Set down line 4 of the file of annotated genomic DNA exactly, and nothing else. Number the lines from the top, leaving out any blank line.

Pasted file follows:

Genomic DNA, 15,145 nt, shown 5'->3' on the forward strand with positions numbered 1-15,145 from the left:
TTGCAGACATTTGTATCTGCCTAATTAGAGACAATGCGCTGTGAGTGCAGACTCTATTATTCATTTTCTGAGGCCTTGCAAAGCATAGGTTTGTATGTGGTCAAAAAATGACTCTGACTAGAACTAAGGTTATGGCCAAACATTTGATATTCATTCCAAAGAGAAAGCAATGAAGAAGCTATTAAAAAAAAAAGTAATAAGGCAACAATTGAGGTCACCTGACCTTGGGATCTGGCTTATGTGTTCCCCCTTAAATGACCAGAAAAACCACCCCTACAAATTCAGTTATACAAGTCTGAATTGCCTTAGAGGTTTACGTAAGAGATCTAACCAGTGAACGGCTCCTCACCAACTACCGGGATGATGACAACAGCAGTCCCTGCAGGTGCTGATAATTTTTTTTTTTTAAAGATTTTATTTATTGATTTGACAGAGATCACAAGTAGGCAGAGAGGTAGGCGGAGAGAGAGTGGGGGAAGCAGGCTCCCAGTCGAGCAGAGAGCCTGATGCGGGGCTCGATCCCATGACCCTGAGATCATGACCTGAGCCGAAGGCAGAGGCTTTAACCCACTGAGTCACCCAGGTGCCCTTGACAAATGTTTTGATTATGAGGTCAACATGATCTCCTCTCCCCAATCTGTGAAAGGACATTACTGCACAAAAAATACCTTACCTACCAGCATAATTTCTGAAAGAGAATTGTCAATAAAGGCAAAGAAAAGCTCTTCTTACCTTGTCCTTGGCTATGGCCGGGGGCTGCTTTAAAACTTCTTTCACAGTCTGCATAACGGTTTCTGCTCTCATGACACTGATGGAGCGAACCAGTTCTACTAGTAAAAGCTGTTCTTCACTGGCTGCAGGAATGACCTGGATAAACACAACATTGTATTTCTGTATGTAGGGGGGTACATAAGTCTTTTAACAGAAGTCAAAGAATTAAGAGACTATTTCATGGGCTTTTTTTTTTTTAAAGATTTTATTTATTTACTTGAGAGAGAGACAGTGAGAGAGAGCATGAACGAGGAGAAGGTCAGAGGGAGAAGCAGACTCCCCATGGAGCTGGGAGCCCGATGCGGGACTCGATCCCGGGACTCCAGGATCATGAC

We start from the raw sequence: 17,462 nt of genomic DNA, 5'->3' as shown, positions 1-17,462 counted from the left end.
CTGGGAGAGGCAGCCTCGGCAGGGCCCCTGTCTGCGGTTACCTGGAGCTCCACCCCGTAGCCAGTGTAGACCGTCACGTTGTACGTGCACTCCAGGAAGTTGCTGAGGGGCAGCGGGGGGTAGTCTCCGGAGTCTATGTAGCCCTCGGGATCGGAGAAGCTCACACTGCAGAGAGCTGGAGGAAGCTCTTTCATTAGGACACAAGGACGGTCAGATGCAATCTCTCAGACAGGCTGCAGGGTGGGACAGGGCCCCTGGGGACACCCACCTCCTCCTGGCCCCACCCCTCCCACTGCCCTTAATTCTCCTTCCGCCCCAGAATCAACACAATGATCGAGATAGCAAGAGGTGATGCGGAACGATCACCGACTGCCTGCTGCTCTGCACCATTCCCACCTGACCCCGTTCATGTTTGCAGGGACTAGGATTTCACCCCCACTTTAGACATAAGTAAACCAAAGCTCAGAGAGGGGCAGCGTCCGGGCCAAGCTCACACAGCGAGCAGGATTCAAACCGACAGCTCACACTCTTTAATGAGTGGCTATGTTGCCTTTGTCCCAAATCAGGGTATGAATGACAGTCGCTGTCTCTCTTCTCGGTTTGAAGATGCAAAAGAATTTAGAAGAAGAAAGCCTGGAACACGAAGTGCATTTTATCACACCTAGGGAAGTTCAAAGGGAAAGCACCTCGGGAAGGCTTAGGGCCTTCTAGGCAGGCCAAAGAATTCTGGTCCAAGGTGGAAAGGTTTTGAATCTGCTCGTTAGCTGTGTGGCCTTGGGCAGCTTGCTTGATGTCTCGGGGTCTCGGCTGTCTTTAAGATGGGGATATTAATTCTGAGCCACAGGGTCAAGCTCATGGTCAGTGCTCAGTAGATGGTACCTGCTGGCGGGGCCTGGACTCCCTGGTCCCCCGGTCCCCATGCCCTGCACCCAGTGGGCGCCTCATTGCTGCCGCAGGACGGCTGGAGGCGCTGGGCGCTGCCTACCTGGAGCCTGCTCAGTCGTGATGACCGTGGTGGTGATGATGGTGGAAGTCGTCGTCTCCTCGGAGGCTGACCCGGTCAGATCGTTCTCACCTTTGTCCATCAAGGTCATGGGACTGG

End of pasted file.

CTGGGAGAGGCAGCCTCGGCAGGGCCCCTGTCTGCGGTTACCTGGAGCTCCACCCCGTAGCCAGTGTAGACCGTCACGTTGTACGTGCACTCCAGGAAGTTGCTGAGGGGCAGCGGGGGGTAGTCTCCGGAGTCTATGTAGCCCTCGGGATCGGAGAAGCTCACACTGCAGAGAGCTGGAGGAAGCTCTTTCATTAGGACACAAGGACGGTCAGATGCAATCTCTCAGACAGGCTGCAGGGTGGGACAGGGCCCCTGGGGACACCCACCTCCTCCTGGCCCCACCCCTCCCACTGCCCTTAATTCTCCTTCCGCCCCAGAATCAACACAATGATCGAGATAGCAAGAGGTGATGCGGAACGATCACCGACTGCCTGCTGCTCTGCACCATTCCCACCTGACCCCGTTCATGTTTGCAGGGACTAGGATTTCACCCCCACTTTAGACATAAGTAAACCAAAGCTCAGAGAGGGGCAGCGTCCGGGCCAAGCTCACACAGCGAGCAGGATTCAAACCGACAGCTCACACTCTTTAATGAGTGGCTATGTTGCCTTTGTCCCAAATCAGGGTATGAATGACAGTCGCTGTCTCTCTTCTCGGTTTGAAGATGCAAAAGAATTTAGAAGAAGAAAGCCTGGAACACGAAGTGCATTTTATCACACCTAGGGAAGTTCAAAGGGAAAGCACCTCGGGAAGGCTTAGGGCCTTCTAGGCAGGCCAAAGAATTCTGGTCCAAGGTGGAAAGGTTTTGAATCTGCTCGTTAGCTGTGTGGCCTTGGGCAGCTTGCTTGATGTCTCGGGGTCTCGGCTGTCTTTAAGATGGGGATATTAATTCTGAGCCACAGGGTCAAGCTCATGGTCAGTGCTCAGTAGATGGTACCTGCTGGCGGGGCCTGGACTCCCTGGTCCCCCGGTCCCCATGCCCTGCACCCAGTGGGCGCCTCATTGCTGCCGCAGGACGGCTGGAGGCGCTGGGCGCTGCCTACCTGGAGCCTGCTCAGTCGTGATGACCGTGGTGGTGATGATGGTGGAAGTCGTCGTCTCCTCGGAGGCTGACCCGGTCAGATCGTTCTCACCTTTGTCCATCAAGGTCATGGGACTGG